Holiday events and how COVID-19 affects them

Published by Justin Horton on

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Holiday events and how COVID-19 affects them

It can be a great disappointment when holiday events are cancelled. As many holiday events are heavily impacted by COVID-19, many see social distancing as an opportunity. Rather than simply canceling, some people are transforming social events to virtual gatherings.

COVID-19 is attacking Halloween, Thanksgiving, football, harvest festivals and other autumn activities due to its fast spread with many states seeing it on the rise once again. Not only are many businesses and organizations heavily impacted but also stress relievers such as trick-or-treating, parties and family gatherings. At the same time, tensions are much higher than normal due to the elections, both presidential and otherwise.

Annual Christmas dinner
Photo provided by Kacie Dahl

For example, a small church in Myrtle Creek has been forced to decide not to host its annual Christmas dinner to help avoid spreading the plague. “We are planning on doing some kind of Christmas donation or something instead,” said Pastor Boyd Dahl, though it is unlikely any opportunity to hold a gathering will arise.

This dinner helped feed many local homeless people and those without loved ones with whom to spend the holidays. Dahl and his wife had put on the event because they felt a great compassion to help others in their community. “First thing you have to do is you have to find people with the greatest needs. The people with the greatest needs you don’t hear about because they don’t say anything.”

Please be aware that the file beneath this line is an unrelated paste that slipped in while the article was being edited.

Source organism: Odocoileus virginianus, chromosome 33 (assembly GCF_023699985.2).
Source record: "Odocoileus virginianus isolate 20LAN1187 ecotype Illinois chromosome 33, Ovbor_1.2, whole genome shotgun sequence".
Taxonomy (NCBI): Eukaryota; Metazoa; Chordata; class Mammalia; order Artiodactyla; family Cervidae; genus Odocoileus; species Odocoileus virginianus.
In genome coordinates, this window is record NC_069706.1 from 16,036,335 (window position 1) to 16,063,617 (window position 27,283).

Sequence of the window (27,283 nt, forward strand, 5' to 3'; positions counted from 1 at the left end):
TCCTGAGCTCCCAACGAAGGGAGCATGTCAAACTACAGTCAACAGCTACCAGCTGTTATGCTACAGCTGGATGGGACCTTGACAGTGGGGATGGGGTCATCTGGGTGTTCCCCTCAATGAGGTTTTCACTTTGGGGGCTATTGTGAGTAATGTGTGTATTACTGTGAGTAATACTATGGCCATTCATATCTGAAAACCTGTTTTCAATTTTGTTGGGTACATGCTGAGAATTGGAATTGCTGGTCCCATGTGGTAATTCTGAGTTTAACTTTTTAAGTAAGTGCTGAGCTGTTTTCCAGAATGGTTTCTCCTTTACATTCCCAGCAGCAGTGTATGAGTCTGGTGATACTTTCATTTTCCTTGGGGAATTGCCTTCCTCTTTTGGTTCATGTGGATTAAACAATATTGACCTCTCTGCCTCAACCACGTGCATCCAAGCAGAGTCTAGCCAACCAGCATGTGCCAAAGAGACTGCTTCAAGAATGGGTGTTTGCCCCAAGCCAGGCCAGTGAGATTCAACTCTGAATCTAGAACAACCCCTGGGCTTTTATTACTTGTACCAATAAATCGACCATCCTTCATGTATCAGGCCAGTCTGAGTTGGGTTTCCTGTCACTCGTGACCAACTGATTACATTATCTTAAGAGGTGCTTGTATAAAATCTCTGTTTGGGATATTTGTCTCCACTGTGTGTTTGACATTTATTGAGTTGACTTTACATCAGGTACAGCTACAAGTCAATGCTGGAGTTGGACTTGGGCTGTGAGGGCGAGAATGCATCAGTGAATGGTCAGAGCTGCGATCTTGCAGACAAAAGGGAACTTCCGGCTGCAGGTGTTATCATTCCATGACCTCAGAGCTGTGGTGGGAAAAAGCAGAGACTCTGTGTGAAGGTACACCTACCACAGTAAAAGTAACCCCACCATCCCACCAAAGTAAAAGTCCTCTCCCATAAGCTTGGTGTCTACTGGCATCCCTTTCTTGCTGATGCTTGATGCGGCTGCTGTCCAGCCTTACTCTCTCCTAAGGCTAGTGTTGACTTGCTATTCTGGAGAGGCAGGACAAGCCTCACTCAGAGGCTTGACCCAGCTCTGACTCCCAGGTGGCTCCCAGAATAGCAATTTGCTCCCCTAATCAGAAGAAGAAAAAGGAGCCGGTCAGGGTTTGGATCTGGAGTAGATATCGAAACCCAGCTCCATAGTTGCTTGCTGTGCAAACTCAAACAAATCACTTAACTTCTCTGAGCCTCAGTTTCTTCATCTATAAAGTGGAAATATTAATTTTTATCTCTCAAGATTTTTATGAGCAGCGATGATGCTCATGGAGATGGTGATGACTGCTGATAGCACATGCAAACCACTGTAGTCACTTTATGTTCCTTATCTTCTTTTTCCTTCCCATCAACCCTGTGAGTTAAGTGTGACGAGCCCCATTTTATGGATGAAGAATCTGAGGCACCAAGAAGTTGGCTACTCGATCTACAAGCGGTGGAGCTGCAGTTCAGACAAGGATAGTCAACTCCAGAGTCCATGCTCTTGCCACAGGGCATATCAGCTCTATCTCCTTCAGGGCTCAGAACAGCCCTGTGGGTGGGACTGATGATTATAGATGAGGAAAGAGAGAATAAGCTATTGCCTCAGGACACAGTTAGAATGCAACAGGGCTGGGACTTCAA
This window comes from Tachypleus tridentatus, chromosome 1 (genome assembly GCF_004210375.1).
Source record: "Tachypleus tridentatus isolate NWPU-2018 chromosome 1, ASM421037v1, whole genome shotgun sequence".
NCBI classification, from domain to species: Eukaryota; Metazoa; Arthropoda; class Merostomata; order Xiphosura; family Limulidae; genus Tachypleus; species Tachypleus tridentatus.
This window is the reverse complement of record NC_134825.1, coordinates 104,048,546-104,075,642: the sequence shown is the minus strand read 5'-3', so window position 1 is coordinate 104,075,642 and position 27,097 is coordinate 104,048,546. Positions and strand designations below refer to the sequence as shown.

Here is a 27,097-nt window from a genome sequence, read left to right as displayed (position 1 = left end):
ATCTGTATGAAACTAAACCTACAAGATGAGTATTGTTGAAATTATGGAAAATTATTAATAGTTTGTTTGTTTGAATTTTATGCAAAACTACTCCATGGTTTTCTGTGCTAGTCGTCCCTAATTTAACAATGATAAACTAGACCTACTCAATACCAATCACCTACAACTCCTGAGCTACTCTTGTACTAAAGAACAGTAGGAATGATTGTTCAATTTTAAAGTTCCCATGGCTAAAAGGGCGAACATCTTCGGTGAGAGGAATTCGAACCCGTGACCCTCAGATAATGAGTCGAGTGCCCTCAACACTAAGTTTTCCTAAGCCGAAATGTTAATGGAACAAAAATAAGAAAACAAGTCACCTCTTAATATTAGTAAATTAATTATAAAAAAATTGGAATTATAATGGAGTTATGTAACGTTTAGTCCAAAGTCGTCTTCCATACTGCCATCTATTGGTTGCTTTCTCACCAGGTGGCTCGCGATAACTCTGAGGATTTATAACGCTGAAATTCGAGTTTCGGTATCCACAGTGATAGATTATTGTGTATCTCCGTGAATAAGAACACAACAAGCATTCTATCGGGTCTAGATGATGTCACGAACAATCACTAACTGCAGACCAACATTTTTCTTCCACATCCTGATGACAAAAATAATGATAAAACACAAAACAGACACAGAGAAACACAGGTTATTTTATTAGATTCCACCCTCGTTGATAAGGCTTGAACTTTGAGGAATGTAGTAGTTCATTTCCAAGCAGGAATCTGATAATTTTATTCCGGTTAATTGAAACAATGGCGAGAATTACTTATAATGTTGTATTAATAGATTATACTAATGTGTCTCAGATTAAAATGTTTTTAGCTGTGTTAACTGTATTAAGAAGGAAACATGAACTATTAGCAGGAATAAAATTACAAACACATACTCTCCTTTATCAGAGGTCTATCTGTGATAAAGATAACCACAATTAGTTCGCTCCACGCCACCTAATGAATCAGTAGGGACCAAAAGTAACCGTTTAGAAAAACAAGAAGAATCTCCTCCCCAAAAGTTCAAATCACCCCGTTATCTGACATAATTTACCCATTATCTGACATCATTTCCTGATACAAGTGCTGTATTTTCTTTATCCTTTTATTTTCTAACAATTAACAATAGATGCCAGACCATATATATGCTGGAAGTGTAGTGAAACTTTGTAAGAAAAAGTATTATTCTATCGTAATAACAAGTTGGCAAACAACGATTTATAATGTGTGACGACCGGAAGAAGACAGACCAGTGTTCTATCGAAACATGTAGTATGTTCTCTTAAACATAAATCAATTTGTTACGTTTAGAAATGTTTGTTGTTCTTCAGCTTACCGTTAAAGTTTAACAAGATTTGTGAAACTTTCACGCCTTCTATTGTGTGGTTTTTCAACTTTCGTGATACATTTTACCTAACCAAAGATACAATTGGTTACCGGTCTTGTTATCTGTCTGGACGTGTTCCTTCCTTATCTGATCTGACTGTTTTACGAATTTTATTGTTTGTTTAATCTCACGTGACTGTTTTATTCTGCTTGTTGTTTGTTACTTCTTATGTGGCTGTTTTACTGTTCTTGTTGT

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Another church in Roseburg called Garden Valley has also had its holiday celebrations impacted. Rather than cancel them or hold them virtually, however, the church has opted to still hold them in person while modifying them to abide by COVID social distancing standards, with the goal of keeping people safe while maintaining festive holiday cheer. While their Thanksgiving event has been cancelled, the church will still be holding a 2-hour outdoor Christmas event on Dec. 13: with hot chocolate, baked goods, and COVID-abiding entertainment. Christi Stone, who is in charge of holiday events at Garden Valley, said, “While we remain respectful of the requirements to live with this disease, we do not live in fear. It is essential to be wise, not to live in fear.”

In the meantime, ASUCC student leadership is also trying to help students celebrate holidays virtually as a campus community. During the week of Halloween, ASUCC came up with a theme for each day: Monday was Makeshift Day; students used household items to create costumes and decorations; Tuesday was Favorite Character Day, so anyone could dress up as their favorite fictional character; Wednesday was a Make-Up Extravaganza to encourage outlandish makeup displays; Thursday was Comfy Cozy, so students could dress up in onesies or their most comfortable pajamas to combat the autumn chill; and finally, Friday was Puns Galore, so costumes should make made some sort of pun (think Ross’ “Spud-nik” costume from Friends).

Plans are not set yet for what ASUCC will schedule regarding Thanksgiving.  “Unfortunately, no official announcements could be made regarding ASUCC’s Thanksgiving baskets,” ASUCC’s President Kamilah Mirza said.

Note: ASUCC has since announced that they are sponsoring free Thanksgiving dinners at Shari’s for a limited number of students. See campus announcements for an application.

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